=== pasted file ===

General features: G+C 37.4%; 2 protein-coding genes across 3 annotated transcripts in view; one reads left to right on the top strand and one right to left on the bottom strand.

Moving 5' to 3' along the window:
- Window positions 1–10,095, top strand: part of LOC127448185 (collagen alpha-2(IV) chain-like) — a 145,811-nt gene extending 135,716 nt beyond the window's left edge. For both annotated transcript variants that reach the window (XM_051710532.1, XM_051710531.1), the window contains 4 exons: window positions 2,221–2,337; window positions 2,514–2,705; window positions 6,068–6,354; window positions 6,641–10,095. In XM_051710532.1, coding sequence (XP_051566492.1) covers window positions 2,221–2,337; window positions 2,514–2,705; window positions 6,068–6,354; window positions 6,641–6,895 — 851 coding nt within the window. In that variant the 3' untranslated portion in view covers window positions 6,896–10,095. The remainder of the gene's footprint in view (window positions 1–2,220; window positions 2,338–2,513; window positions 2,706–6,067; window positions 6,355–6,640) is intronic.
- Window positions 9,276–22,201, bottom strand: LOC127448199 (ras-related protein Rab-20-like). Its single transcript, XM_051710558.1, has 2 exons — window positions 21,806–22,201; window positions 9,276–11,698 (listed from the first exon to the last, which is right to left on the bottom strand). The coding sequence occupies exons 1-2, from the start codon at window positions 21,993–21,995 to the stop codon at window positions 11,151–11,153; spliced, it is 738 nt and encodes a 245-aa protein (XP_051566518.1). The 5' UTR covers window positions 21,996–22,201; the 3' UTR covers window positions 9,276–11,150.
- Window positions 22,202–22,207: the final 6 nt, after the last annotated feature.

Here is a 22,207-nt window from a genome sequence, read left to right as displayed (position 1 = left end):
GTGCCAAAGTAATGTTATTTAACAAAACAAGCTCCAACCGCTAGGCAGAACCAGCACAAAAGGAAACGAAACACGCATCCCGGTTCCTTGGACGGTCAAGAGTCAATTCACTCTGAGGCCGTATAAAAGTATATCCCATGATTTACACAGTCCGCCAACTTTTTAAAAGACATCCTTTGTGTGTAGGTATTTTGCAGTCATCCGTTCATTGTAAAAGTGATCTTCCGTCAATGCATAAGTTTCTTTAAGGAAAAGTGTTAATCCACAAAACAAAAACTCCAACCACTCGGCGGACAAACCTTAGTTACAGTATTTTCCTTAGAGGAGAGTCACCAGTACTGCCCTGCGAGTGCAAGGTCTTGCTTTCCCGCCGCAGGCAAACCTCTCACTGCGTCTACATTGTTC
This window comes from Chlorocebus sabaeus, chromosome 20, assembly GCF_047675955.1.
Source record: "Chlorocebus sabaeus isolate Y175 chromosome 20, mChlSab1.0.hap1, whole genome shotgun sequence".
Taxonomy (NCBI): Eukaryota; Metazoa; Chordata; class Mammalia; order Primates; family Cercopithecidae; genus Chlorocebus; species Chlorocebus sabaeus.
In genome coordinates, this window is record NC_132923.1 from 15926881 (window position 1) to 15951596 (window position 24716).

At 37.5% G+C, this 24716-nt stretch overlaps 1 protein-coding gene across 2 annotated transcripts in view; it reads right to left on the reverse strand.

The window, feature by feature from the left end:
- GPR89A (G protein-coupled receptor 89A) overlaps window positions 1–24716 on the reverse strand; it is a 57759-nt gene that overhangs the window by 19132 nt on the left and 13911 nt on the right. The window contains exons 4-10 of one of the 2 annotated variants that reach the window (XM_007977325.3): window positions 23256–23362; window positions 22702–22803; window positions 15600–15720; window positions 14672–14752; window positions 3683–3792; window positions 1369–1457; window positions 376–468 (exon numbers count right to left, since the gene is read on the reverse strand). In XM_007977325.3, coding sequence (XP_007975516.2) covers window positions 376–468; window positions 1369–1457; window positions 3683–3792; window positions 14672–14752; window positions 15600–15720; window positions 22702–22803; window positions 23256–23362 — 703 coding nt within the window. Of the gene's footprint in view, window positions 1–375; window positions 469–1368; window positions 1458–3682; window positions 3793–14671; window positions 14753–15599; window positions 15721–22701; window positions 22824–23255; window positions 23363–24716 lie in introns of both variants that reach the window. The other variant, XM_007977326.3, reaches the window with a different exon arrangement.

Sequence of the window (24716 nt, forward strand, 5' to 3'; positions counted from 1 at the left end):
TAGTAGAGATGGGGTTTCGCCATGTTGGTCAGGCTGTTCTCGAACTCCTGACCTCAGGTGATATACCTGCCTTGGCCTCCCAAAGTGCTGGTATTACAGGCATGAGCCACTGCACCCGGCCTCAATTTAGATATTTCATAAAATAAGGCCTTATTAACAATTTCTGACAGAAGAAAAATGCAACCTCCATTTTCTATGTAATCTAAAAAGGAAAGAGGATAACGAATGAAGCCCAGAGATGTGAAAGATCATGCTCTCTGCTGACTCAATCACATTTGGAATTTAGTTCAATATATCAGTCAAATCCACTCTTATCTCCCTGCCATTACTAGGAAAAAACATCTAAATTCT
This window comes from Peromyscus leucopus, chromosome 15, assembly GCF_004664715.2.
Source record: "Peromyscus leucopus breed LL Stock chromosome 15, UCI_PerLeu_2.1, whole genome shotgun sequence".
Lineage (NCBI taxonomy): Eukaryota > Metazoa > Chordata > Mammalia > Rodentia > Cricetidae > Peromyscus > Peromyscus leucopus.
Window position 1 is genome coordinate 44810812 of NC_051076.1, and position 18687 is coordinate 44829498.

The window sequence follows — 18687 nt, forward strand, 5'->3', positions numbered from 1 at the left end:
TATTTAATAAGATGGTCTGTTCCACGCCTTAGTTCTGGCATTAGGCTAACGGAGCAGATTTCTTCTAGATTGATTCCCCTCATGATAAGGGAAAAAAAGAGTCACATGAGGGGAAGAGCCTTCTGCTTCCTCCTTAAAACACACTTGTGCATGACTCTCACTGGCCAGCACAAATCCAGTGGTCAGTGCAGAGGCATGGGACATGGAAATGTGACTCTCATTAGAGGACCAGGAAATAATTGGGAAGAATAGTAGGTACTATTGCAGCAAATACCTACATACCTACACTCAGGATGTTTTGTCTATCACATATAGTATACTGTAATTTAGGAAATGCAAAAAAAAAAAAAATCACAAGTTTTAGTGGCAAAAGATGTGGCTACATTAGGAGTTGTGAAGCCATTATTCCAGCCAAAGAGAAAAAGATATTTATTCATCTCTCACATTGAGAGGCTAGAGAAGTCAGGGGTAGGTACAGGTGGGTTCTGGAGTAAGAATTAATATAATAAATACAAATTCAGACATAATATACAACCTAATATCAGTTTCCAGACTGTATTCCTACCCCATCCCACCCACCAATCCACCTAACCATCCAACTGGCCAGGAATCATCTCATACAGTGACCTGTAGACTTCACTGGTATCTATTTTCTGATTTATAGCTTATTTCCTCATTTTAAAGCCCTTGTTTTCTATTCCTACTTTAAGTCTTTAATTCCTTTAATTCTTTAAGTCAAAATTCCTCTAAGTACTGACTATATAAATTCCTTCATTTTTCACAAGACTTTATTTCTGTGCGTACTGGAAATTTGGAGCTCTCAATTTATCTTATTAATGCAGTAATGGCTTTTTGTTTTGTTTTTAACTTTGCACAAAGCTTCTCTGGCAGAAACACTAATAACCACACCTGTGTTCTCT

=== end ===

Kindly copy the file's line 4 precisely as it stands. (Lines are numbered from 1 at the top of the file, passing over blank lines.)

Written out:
- Window positions 9,276–22,201, bottom strand: LOC127448199 (ras-related protein Rab-20-like). Its single transcript, XM_051710558.1, has 2 exons — window positions 21,806–22,201; window positions 9,276–11,698 (listed from the first exon to the last, which is right to left on the bottom strand). The coding sequence occupies exons 1-2, from the start codon at window positions 21,993–21,995 to the stop codon at window positions 11,151–11,153; spliced, it is 738 nt and encodes a 245-aa protein (XP_051566518.1). The 5' UTR covers window positions 21,996–22,201; the 3' UTR covers window positions 9,276–11,150.